What is a paralegal?
Per the American Bar Association 1:
- A legal assistant or paralegal is a person, qualified by education, training or work experience who is employed or retained by a lawyer, law office, corporation, governmental agency or other entity and who performs specifically delegated substantive legal work for which a lawyer is responsible.
- Paralegals perform substantive legal work that would otherwise be done by attorneys. Clerical work is not substantive legal work.
Per the federal government's Occupational Outlook Handbook 2:
- Paralegals investigate the facts of cases and ensure that all relevant information is considered. They also identify appropriate laws, judicial decisions, legal articles, and other materials that are relevant to assigned cases. After they analyze and organize the information, paralegals may prepare written reports that attorneys use in determining how cases should be handled. Should attorneys decide to file lawsuits on behalf of clients, paralegals may help prepare the legal arguments, draft pleadings and motions to be filed with the court, obtain affidavits, and assist attorneys during trials. Paralegals also organize and track files of all important case documents and make them available and easily accessible to attorneys.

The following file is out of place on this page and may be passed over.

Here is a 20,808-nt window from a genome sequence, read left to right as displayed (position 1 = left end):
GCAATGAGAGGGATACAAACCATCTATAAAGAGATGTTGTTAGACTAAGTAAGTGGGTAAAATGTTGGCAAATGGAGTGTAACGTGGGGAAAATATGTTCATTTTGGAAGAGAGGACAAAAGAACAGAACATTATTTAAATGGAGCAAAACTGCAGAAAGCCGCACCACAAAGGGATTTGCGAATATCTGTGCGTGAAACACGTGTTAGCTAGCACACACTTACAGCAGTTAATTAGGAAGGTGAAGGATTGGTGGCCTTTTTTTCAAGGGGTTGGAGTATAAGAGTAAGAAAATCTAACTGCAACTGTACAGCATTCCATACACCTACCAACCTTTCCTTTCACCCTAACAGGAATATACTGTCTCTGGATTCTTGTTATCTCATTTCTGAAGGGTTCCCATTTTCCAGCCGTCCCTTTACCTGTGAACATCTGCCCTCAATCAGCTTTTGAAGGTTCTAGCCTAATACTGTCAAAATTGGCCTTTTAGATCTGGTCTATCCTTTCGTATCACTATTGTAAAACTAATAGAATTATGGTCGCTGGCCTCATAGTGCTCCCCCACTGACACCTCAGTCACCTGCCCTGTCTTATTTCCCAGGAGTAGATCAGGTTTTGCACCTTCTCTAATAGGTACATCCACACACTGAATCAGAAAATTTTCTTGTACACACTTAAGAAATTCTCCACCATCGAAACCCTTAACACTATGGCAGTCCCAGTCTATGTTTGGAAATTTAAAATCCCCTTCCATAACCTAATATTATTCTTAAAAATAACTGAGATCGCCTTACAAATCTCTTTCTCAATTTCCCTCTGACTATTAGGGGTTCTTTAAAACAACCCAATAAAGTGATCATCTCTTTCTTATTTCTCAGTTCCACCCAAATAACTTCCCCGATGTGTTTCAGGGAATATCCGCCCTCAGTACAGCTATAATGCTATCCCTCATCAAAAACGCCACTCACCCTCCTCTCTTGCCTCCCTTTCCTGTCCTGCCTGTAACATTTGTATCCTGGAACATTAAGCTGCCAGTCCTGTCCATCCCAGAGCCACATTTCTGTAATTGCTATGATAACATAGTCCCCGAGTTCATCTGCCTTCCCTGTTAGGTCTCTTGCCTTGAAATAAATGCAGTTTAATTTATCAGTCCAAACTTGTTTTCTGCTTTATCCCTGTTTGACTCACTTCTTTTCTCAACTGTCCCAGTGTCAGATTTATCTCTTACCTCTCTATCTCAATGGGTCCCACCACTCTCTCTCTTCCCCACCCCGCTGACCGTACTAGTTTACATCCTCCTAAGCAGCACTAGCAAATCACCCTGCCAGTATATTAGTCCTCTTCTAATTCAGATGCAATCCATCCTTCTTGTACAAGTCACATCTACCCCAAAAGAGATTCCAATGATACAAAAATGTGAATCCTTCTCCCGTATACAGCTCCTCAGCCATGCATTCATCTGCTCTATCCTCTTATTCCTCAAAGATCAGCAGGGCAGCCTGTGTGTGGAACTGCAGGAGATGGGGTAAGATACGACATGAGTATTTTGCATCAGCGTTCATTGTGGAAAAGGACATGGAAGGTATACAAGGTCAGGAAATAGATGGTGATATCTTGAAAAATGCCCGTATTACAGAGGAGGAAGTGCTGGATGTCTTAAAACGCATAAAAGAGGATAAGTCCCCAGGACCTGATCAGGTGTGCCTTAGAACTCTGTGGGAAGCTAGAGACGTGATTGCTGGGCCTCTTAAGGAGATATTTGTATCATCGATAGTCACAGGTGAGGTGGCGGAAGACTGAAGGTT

- In addition to this preparatory work, paralegals also perform a number of other vital functions. For example, they help draft contracts, mortgages, separation agreements, and trust instruments. They also may assist in preparing tax returns and planning estates.
What can attorneys do that paralegals can't?
- Set legal fees
- Represent someone in court
- Give legal counsel (advice) to someone
Back to about me.